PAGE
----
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Lecture 2

ADMS 2610 Lecture Notes - Lecture 2: Rescission, Parol Evidence Rule, Precontract

Administrative Studies
Course Code
ADMS 2610
Robert Levine

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Practice questions on Formation of Contract and Capacity
A. A has just offered to buy B’s boat for $ 20,000.00. In telling A he accepts the offer, B also
tells him that the boat is in great condition, something that B knows is not true. When the
contract is prepared it only refers to the boat and not B’s statement. Of course when A
gets the boat, he finds is in need of substantial repairs. A wants to return the boat and get
his money back. Advise A providing your reasons. (the answer can be approached in two
ways based on different principles of contract law see Parole evidence rule and
Misrepresentation. Please use the Parol Evidence Rule Approach).
A) Parol Evidence Rule According to the parole evidence rule, A cannot do anything because
the rule does not allow A to vary or contradict the terms of the written contract. However, there
are exceptions to get around the rule. The first is condition precedent: A statement that ‘the boat is
in great condition’ is a condition precedent which must be satisfied before the written contract
comes into existence. If accepted, this would mean that since the boat was not in great condition
there is no contract and the parties would be restored to their pre-contract position. The second
exception is collateral agreement. Here A will argue that his statement about the great condition
of the boat was the consideration for the written contract. If accepted this would make the term a
part of the contract and A would be entitled to either rescission (putting the parties back in their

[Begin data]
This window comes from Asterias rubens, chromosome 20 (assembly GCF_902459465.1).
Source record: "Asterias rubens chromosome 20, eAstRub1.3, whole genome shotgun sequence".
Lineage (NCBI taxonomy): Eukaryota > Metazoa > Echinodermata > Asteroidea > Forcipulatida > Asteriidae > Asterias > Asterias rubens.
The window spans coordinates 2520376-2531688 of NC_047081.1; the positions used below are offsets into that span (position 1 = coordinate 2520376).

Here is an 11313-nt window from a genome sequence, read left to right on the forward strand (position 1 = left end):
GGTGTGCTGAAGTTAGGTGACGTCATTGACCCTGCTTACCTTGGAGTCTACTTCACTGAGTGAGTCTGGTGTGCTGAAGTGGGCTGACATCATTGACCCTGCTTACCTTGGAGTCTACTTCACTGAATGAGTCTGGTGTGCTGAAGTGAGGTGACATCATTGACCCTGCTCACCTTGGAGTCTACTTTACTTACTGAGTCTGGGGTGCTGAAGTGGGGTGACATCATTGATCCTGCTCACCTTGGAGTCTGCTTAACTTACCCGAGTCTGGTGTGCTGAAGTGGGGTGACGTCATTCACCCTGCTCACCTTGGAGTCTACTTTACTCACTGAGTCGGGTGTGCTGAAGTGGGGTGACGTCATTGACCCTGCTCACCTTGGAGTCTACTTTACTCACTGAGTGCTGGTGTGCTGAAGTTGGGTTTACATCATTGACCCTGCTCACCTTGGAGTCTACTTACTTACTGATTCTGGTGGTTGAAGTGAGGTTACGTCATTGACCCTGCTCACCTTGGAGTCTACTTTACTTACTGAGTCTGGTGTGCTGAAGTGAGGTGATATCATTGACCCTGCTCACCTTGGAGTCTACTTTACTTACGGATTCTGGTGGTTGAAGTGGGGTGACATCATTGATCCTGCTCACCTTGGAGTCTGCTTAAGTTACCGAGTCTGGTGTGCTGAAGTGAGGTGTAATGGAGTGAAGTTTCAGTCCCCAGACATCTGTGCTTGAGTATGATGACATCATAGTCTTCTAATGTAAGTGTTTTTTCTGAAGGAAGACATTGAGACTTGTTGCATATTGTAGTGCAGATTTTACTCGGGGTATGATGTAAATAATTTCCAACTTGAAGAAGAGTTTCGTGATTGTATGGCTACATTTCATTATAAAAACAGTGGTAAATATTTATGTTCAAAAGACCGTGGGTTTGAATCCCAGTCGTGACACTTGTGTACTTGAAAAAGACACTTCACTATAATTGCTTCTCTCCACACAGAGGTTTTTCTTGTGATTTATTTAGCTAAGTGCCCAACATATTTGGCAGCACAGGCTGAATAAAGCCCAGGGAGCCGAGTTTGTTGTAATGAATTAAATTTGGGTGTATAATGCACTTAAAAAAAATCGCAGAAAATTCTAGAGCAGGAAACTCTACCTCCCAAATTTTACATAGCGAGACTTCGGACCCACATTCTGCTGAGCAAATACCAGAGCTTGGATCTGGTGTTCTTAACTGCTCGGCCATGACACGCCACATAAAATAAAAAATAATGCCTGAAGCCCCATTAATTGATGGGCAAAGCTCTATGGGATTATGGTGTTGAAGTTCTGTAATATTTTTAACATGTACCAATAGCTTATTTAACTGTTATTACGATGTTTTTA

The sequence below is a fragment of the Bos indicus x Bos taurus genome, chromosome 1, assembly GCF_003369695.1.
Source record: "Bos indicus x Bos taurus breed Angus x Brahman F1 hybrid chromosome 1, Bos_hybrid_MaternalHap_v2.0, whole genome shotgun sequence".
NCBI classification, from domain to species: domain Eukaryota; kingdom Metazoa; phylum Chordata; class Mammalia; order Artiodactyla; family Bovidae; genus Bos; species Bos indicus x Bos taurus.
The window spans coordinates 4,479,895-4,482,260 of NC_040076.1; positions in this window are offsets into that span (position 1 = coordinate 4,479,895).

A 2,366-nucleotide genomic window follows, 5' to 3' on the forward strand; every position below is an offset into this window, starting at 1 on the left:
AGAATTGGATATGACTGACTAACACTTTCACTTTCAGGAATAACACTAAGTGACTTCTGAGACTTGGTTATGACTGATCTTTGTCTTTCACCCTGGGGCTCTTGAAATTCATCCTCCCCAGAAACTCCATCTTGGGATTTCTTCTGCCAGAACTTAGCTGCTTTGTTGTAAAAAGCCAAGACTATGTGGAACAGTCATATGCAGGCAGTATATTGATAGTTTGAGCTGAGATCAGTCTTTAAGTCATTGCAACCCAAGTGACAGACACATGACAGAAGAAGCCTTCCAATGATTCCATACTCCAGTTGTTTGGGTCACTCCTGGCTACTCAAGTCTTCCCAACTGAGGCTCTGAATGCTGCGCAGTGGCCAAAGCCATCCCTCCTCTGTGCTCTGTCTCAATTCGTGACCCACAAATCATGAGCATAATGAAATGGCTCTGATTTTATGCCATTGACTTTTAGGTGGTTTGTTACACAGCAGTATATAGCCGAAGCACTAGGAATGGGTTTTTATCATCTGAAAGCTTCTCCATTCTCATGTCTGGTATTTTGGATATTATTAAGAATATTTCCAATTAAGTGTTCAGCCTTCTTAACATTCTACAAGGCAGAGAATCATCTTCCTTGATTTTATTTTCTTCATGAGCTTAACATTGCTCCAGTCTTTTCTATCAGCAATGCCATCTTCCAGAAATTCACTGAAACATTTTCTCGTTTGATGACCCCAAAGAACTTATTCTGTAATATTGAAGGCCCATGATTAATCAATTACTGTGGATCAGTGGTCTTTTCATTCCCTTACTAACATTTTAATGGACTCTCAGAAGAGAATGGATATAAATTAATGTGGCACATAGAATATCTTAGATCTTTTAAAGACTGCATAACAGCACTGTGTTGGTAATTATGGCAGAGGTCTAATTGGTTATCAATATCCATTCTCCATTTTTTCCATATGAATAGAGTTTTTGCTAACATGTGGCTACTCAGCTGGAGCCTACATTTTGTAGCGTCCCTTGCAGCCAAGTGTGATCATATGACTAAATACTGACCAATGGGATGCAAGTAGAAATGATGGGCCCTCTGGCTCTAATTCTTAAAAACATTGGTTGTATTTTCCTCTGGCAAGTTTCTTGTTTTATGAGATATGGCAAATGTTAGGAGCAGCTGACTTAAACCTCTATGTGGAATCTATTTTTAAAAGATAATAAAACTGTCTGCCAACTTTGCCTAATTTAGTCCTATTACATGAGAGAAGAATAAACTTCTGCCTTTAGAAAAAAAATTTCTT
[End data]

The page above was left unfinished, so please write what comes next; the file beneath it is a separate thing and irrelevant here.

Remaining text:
pre-contract position) or if they cannot be put back in their pre-contract position, A would sue B
for damages amounting to the amount he paid for the boat.
B) Misrepresentation - B’s statement about the great condition of the boat was a fraudulent
misrepresented since B knew it was not true. Remedies for A would be rescission in contract
and damages in tort.
A) On January 1st, John enters into a contract with George whereby George will renovate
John’s apartment building for $100,000.00 with the work to be completed by May 15th.
The renovations will take 4 weeks (28 days) once construction starts. On April 16th John
offers George another $10,000.00 if George starts on time and so George starts on April
17th, completing the work by May 15th after which George asks John for $ 110,000.00.
Advise John of his obligation(s) with your reasons.
John is not obligated to give the extra $10,000 due to the fact that there was no new
consideration for his new promise of an extra $10,000 for finishing the work on time. John’s
statement/promise is merely a gratuitous promise by John and thus John is not liable for the extra
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